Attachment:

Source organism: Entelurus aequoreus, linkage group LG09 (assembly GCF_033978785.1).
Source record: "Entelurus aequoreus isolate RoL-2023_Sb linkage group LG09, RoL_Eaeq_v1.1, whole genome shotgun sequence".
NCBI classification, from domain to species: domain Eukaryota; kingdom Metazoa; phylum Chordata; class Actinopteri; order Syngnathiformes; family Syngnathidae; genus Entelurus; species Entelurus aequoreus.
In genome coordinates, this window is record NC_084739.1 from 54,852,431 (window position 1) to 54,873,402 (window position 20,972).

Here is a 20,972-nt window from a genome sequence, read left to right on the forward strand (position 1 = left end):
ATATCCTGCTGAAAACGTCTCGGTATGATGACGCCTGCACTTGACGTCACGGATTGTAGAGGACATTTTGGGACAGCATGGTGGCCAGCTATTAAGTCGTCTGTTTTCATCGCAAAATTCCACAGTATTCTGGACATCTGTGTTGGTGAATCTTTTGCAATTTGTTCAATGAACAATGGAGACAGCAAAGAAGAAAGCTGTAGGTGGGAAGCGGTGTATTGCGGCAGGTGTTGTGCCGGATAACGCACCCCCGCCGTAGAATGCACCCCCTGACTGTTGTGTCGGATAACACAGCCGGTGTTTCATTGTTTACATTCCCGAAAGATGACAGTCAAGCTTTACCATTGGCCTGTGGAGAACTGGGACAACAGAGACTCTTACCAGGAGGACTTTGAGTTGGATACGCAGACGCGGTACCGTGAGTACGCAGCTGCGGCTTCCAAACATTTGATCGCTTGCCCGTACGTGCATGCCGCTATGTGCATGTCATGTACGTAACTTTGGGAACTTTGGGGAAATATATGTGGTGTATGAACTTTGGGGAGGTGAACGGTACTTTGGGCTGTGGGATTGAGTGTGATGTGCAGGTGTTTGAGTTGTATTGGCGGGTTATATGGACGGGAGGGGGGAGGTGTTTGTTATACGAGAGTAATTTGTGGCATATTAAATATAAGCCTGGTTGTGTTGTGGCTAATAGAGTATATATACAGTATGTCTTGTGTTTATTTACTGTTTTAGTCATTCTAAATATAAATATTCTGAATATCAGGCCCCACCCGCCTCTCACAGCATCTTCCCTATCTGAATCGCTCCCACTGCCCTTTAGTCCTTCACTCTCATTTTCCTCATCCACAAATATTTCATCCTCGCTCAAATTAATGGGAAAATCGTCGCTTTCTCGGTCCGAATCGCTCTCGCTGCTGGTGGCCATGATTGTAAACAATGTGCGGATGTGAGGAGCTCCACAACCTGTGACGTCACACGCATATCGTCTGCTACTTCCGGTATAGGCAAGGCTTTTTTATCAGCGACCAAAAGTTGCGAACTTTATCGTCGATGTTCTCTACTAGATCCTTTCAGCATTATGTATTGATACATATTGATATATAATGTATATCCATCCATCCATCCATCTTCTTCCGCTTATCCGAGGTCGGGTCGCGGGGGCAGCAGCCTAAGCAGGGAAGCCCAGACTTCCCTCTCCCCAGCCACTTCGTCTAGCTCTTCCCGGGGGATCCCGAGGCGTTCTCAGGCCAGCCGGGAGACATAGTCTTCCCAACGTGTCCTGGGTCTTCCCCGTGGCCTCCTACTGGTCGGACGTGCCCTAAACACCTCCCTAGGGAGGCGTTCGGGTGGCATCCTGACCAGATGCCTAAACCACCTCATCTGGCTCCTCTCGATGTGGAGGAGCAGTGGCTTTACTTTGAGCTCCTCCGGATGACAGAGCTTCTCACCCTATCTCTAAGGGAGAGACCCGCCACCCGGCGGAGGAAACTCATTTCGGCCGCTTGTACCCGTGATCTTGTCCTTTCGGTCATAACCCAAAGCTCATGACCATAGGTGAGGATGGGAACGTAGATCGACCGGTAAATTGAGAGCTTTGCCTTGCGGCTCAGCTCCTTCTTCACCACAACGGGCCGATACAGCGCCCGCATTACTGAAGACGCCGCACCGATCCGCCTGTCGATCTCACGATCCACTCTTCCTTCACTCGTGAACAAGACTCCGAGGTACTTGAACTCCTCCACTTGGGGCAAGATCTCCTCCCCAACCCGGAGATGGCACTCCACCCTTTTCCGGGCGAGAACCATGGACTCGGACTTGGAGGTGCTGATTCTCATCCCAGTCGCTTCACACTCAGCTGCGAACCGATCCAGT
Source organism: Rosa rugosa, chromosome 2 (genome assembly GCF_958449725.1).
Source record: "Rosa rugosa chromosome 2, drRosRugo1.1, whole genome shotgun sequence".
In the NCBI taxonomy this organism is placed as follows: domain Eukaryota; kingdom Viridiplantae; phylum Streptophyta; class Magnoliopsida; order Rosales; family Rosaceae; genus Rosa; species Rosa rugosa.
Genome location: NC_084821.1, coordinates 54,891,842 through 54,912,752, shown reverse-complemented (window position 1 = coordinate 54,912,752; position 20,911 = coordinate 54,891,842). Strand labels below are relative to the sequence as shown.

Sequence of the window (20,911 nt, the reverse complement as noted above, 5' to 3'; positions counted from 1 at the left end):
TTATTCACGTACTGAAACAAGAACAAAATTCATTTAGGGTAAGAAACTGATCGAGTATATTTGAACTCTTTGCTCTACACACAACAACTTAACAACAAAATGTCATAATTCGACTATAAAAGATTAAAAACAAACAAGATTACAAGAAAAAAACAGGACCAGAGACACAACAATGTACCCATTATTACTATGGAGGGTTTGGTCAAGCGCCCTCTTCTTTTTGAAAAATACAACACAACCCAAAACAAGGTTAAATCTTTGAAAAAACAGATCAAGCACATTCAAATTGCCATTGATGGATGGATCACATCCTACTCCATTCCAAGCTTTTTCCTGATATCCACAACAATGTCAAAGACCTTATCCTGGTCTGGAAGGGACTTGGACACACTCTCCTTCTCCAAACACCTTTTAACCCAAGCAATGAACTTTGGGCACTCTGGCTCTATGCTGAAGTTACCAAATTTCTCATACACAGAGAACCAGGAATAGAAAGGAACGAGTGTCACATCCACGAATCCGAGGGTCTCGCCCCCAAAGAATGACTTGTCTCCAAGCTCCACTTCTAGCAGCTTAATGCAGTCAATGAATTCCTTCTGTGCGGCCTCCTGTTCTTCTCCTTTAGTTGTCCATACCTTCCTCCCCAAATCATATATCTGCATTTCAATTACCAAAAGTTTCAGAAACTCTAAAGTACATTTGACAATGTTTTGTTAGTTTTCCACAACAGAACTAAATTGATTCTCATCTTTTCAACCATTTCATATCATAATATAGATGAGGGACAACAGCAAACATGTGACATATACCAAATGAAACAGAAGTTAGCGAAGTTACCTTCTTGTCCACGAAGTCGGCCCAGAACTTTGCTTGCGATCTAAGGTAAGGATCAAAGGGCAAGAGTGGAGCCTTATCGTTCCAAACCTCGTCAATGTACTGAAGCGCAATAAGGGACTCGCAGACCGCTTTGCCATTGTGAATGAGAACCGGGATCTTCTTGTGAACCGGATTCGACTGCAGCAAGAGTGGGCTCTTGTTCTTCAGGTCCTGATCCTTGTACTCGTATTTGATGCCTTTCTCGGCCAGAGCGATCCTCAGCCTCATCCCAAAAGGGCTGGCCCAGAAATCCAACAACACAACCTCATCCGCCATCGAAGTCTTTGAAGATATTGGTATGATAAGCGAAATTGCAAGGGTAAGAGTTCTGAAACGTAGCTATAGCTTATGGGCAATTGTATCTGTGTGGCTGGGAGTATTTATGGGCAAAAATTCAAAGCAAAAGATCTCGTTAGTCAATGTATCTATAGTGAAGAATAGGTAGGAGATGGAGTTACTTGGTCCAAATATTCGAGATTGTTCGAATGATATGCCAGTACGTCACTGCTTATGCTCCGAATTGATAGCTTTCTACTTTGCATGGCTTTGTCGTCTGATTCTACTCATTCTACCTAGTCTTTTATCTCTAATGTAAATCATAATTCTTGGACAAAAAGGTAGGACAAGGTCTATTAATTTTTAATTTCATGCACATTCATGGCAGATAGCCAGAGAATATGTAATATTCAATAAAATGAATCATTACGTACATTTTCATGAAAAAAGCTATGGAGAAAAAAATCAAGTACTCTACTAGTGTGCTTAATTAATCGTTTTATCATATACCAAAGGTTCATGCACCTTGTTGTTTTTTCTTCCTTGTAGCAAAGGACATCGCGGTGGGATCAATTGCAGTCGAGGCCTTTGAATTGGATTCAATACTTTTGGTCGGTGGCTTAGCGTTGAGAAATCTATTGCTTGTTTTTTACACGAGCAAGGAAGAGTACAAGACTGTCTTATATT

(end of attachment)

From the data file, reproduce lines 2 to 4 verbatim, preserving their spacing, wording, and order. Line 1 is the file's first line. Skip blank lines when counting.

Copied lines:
Source record: "Entelurus aequoreus isolate RoL-2023_Sb linkage group LG09, RoL_Eaeq_v1.1, whole genome shotgun sequence".
NCBI classification, from domain to species: domain Eukaryota; kingdom Metazoa; phylum Chordata; class Actinopteri; order Syngnathiformes; family Syngnathidae; genus Entelurus; species Entelurus aequoreus.
In genome coordinates, this window is record NC_084739.1 from 54,852,431 (window position 1) to 54,873,402 (window position 20,972).